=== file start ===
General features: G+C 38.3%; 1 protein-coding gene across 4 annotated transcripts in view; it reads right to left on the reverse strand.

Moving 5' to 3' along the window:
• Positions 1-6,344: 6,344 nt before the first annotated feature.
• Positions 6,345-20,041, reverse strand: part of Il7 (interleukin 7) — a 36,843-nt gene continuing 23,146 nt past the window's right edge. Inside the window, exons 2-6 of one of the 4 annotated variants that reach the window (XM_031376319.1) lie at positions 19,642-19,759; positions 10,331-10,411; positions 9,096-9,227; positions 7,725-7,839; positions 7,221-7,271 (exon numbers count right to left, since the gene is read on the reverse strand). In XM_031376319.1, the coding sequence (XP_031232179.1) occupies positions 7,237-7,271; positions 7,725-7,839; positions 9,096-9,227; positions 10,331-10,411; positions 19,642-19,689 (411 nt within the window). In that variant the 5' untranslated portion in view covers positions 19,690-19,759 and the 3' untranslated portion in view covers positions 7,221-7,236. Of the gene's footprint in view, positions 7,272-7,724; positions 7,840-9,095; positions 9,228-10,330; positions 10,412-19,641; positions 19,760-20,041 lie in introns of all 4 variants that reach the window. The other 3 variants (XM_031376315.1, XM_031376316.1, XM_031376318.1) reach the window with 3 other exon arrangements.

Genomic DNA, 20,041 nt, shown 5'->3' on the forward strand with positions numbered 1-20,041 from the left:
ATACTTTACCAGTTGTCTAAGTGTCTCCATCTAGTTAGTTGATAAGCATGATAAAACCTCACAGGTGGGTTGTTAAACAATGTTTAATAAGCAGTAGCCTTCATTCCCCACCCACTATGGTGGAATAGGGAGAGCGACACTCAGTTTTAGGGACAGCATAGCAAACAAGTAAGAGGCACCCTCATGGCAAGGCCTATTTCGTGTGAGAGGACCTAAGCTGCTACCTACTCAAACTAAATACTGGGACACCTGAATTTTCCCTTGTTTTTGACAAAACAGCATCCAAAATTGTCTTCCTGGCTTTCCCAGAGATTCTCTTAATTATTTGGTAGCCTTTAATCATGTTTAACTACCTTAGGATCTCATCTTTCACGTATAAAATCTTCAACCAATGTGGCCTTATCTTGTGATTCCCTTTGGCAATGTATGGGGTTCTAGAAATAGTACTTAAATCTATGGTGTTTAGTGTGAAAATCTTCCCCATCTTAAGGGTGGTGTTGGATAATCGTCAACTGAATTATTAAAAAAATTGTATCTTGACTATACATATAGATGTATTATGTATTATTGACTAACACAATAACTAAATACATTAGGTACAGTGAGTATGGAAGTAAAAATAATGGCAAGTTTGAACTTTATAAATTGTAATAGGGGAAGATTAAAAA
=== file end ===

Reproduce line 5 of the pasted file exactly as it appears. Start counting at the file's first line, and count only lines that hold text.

Genomic DNA, 20,041 nt, shown 5'->3' on the forward strand with positions numbered 1-20,041 from the left: